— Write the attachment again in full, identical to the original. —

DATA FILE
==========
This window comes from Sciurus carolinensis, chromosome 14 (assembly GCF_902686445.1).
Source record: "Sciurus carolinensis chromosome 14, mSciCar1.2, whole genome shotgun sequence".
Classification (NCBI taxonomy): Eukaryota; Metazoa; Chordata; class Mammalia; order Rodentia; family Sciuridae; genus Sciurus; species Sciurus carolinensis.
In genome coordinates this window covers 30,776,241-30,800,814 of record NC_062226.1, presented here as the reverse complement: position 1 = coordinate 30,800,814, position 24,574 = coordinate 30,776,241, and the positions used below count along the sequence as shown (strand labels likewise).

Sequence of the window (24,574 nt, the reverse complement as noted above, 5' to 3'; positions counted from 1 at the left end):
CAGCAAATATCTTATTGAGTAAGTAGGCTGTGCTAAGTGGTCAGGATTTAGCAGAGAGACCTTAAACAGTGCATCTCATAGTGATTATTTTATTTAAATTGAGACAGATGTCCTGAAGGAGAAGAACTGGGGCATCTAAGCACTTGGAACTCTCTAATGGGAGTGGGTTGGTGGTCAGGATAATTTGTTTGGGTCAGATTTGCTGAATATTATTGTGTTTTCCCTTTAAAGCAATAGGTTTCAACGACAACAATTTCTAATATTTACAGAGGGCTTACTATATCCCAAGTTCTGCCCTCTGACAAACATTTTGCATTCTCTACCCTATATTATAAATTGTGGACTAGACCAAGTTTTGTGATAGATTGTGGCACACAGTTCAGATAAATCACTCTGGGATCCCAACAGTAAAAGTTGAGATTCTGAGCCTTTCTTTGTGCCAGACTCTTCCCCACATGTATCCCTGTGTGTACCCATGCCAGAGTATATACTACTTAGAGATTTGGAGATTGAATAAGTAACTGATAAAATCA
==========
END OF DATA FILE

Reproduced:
This window comes from Sciurus carolinensis, chromosome 14 (assembly GCF_902686445.1).
Source record: "Sciurus carolinensis chromosome 14, mSciCar1.2, whole genome shotgun sequence".
Classification (NCBI taxonomy): Eukaryota; Metazoa; Chordata; class Mammalia; order Rodentia; family Sciuridae; genus Sciurus; species Sciurus carolinensis.
In genome coordinates this window covers 30,776,241-30,800,814 of record NC_062226.1, presented here as the reverse complement: position 1 = coordinate 30,800,814, position 24,574 = coordinate 30,776,241, and the positions used below count along the sequence as shown (strand labels likewise).

Sequence of the window (24,574 nt, the reverse complement as noted above, 5' to 3'; positions counted from 1 at the left end):
CAGCAAATATCTTATTGAGTAAGTAGGCTGTGCTAAGTGGTCAGGATTTAGCAGAGAGACCTTAAACAGTGCATCTCATAGTGATTATTTTATTTAAATTGAGACAGATGTCCTGAAGGAGAAGAACTGGGGCATCTAAGCACTTGGAACTCTCTAATGGGAGTGGGTTGGTGGTCAGGATAATTTGTTTGGGTCAGATTTGCTGAATATTATTGTGTTTTCCCTTTAAAGCAATAGGTTTCAACGACAACAATTTCTAATATTTACAGAGGGCTTACTATATCCCAAGTTCTGCCCTCTGACAAACATTTTGCATTCTCTACCCTATATTATAAATTGTGGACTAGACCAAGTTTTGTGATAGATTGTGGCACACAGTTCAGATAAATCACTCTGGGATCCCAACAGTAAAAGTTGAGATTCTGAGCCTTTCTTTGTGCCAGACTCTTCCCCACATGTATCCCTGTGTGTACCCATGCCAGAGTATATACTACTTAGAGATTTGGAGATTGAATAAGTAACTGATAAAATCA